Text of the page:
Sustainable cities and human settlements

This book chapter advances SDGs 7, 11, and 13 by offering a promising alternative energy source. It reviews polymer-based solar cells, which are are light, flexible, affordable, sustainable, and now boast improved performance.
World Future Energy Summit is the world’s leading business event for future energy and sustainability, showcasing pioneering technologies and ground-breaking thinking in energy, energy efficiency, water, solar, waste, smart cities, climate and the environment. As a global hub for business, innovation and knowledge exchange, World Future Energy Summit inspires the advancement and transfer of ideas, technology and investment across borders and between the public and private sectors worldwide, helping stimulate sustainable growth for all.
Elsevier, Current Opinion in Green and Sustainable Chemistry, Volume 8, December 2017
From waste to wealth using green chemistry: The way to long term stability
Waste is an extremely valuable resource that we have been accumulating over a long period. Interesting and viable organic “waste-to-resource” opportunities include plastics and food supply chain wastes. Their use as chemical feedstocks will fit well with a circular economy model. Plastics is a major waste opportunity: worldwide we only recycle a few % of the plastic we use, yet plastic manufacturing consumes some 10% of all the oil we consume, and much of it causes serious environmental damage through negligent release.
The replacement of the fossil resources historically employed for chemicals’ production is of major scientific interest the last decades, as a result of the environmental issues arisen and the price versatility of petroleum. Biotechnological routes present promising alternatives for the production of various platform chemicals such as succinic, lactic and muconic acids among others. The utilisation of agricultural and agro-industrial waste and by-product streams would not only reduce the overall production cost but also it would assist towards the direction of the bio-economy era.
Global sustainability problems pose serious challenges for humanity. In handling these problems education for sustainable development (ESD) is seen as important. Different key competences that ESD should focus on have been introduced, such as the ability to deal with future dimensions. Still, studies indicate that future dimensions are not always included in ESD and that many young people are pessimistic concerning the global future. Therefore, one could argue that a focus on anticipatory emotions, especially hope, should be included in ESD.
Elsevier, Journal of Allergy and Clinical Immunology, Volume 140, November 2017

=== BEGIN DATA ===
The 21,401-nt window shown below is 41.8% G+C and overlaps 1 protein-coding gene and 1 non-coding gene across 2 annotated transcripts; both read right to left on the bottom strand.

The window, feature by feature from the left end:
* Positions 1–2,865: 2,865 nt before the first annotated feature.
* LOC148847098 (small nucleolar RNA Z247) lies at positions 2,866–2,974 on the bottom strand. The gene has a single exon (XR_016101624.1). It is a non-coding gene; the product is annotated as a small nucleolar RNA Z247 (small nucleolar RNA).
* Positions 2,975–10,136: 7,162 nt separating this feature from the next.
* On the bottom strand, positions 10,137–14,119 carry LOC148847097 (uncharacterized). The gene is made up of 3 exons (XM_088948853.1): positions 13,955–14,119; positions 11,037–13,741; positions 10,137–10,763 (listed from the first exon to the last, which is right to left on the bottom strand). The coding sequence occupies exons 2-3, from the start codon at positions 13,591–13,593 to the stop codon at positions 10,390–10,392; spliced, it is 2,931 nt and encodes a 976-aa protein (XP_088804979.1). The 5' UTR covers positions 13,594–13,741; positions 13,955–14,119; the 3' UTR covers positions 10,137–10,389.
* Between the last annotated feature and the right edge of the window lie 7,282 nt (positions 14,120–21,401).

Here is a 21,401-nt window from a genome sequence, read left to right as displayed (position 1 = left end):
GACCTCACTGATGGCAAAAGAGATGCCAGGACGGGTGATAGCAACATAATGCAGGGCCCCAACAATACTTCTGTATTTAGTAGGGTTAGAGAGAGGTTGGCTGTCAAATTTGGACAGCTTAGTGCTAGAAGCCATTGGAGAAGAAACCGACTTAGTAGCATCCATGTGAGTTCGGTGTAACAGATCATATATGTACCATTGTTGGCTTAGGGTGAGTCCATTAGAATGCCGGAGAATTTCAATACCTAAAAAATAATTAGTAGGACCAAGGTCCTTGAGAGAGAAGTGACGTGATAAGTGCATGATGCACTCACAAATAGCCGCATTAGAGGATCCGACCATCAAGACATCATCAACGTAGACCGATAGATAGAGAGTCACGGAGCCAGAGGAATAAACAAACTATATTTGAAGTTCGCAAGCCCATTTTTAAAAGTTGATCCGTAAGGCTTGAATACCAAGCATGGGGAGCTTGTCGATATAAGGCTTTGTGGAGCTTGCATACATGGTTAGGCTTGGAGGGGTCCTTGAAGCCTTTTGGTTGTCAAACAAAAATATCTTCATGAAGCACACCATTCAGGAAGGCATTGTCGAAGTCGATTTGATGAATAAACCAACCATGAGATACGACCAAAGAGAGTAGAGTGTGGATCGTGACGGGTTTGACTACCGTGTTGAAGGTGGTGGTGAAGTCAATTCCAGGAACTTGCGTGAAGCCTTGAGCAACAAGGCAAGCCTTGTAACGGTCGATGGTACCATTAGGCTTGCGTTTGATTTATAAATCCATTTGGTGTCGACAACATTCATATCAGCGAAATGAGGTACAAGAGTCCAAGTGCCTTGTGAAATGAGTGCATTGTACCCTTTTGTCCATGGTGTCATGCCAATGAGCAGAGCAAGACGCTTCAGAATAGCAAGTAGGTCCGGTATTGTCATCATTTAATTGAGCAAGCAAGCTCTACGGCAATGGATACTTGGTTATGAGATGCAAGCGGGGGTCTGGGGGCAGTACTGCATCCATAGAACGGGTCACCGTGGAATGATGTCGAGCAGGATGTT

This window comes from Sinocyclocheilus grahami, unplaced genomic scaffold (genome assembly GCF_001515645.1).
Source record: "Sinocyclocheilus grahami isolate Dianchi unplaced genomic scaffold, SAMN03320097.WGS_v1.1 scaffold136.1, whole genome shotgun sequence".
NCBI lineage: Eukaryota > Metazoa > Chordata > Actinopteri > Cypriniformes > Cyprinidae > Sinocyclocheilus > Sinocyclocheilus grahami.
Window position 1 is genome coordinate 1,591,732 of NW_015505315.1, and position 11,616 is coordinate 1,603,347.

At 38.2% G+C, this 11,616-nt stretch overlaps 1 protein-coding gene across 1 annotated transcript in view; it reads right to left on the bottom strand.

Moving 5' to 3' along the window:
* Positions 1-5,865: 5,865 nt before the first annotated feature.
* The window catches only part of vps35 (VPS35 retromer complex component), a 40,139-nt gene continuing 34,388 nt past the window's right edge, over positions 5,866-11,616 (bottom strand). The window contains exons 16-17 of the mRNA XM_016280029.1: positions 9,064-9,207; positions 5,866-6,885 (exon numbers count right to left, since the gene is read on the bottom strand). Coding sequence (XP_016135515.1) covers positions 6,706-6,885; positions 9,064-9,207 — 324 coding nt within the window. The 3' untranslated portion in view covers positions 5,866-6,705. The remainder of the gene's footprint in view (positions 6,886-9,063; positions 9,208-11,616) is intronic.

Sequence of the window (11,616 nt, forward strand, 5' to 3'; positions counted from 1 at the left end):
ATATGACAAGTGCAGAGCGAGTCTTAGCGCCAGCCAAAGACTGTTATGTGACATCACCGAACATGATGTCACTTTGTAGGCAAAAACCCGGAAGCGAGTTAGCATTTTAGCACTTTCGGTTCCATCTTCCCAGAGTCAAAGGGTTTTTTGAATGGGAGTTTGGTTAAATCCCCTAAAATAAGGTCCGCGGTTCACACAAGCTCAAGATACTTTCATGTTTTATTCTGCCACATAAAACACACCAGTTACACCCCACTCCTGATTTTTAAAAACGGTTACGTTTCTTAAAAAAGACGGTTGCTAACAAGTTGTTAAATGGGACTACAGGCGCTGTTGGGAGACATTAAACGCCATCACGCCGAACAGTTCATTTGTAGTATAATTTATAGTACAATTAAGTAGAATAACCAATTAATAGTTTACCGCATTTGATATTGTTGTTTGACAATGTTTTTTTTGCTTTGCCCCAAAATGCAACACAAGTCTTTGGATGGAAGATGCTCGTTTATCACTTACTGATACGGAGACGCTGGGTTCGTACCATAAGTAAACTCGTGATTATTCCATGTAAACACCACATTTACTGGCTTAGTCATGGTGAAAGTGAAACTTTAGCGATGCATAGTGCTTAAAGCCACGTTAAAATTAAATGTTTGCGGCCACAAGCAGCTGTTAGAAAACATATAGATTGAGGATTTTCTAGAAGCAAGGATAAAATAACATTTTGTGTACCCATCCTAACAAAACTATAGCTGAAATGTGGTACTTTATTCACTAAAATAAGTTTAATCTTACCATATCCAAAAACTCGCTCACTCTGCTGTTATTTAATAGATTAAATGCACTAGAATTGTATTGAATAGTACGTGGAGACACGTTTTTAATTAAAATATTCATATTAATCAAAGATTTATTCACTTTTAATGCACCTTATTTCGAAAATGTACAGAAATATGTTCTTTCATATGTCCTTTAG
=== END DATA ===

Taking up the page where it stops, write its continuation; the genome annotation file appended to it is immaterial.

The tremendous increase in allergy in the African continent cannot simply be explained by the change in public hygiene. There are many “prehygiene” communities with sewage-contaminated water supplies, helminth infestations, bare footedness, and poor housing, and still there is a high prevalence of allergic disease. Africans can be exposed to many risk factors facilitating severe asthma and wheezing, including airborne viruses, smoke, indoor dampness, cockroaches, and poor access to health care.
A Global Outlook on Disaster Report 2017
Despite loss of life and economic devastation worldwide due to increasingly frequent natural and man-made disasters, scientific research on disasters represents a small percentage of scholarly output. Furthermore, countries with the highest death tolls from disasters tend to be low-income countries and have low-levels of scholarly output overall and in disaster science; countries with higher research output overall, as well as in disaster science, tend to be high-income countries and sustain the greatest economic losses from disasters. This report advances SDG 11 target 5, which is specifically concerned with disaster risk reduction.
Urban areas account for 70% of carbon emissions, and are likely to be the locus of attention to reduce future emissions in developing countries. However, only a small share of Clean Development Mechanism (CDM) projects under the Kyoto Protocol and only 30% of public climate finance is invested in urban areas. One of the main reasons is that most urban climate change mitigation projects rather provide development than climate benefits, so the question is whether alternative mechanisms can mobilize urban mitigation projects.
This chapter advances SDGs 3 and 11 by addressing the challenges of promoting personal and population health from the different vantage points of biomedical, biopsychosocial, and social ecological models.
This chapter advances SDGs 3 and 11 by identifying strategies for improving the design and sustainability of built environments. Resilience and sustainability are viewed at different scales as they apply to buildings, neighborhoods, communities, regional, and global ecosystems.

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